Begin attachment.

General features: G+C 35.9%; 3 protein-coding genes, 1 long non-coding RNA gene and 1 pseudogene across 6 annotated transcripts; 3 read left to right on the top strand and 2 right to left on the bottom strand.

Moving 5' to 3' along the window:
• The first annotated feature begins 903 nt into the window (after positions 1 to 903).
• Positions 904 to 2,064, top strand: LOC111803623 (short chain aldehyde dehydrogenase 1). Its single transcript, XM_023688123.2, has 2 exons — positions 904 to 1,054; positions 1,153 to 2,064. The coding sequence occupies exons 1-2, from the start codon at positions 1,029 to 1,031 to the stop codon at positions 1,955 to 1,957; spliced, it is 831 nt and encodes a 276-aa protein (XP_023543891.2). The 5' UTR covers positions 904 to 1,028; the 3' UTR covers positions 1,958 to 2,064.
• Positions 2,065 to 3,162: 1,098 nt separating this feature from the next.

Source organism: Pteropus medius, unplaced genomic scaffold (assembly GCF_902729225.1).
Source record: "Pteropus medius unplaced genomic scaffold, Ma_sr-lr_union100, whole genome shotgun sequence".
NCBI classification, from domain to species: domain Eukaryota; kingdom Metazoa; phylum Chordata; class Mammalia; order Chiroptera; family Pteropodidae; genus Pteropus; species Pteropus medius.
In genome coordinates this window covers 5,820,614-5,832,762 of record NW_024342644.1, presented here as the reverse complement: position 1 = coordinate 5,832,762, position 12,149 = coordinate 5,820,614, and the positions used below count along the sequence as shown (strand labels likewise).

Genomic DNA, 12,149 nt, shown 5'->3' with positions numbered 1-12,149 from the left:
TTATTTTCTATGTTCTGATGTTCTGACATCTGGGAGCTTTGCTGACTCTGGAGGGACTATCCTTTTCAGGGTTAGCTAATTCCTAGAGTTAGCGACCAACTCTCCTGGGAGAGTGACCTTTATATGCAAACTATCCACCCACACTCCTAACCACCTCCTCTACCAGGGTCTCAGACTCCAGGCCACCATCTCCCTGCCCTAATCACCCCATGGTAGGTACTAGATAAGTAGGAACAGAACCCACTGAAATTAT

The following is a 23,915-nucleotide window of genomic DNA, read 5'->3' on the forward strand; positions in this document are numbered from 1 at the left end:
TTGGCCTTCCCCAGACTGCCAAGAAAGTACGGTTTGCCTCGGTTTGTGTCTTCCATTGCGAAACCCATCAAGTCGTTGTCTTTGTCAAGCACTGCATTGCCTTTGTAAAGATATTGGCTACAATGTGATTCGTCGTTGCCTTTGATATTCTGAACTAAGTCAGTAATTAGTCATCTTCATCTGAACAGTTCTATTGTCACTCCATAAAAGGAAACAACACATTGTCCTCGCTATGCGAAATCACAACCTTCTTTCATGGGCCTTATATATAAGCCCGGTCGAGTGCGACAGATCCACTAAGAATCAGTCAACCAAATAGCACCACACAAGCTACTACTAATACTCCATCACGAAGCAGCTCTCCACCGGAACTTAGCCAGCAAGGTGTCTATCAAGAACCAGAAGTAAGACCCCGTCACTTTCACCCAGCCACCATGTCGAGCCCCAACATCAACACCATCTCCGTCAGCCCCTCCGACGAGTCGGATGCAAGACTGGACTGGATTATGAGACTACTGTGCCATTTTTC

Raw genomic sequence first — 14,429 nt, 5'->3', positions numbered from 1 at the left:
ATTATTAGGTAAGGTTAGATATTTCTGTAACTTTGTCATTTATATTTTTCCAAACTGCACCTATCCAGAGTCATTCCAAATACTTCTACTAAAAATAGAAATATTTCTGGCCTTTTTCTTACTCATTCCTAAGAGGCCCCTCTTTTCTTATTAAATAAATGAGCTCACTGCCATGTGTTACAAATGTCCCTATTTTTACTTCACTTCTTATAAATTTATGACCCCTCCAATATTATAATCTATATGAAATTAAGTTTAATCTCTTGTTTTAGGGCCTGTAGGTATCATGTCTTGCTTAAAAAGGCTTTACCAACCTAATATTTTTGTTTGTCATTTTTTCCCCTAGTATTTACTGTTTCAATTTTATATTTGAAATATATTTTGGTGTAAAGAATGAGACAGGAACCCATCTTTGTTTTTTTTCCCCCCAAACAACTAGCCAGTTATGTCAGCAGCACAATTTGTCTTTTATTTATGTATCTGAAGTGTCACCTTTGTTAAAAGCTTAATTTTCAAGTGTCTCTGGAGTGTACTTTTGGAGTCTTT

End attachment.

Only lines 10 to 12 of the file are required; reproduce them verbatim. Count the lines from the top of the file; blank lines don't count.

Genomic DNA, 12,149 nt, shown 5'->3' with positions numbered 1-12,149 from the left:
TTATTTTCTATGTTCTGATGTTCTGACATCTGGGAGCTTTGCTGACTCTGGAGGGACTATCCTTTTCAGGGTTAGCTAATTCCTAGAGTTAGCGACCAACTCTCCTGGGAGAGTGACCTTTATATGCAAACTATCCACCCACACTCCTAACCACCTCCTCTACCAGGGTCTCAGACTCCAGGCCACCATCTCCCTGCCCTAATCACCCCATGGTAGGTACTAGATAAGTAGGAACAGAACCCACTGAAATTAT

The following is a 23,915-nucleotide window of genomic DNA, read 5'->3' on the forward strand; positions in this document are numbered from 1 at the left end: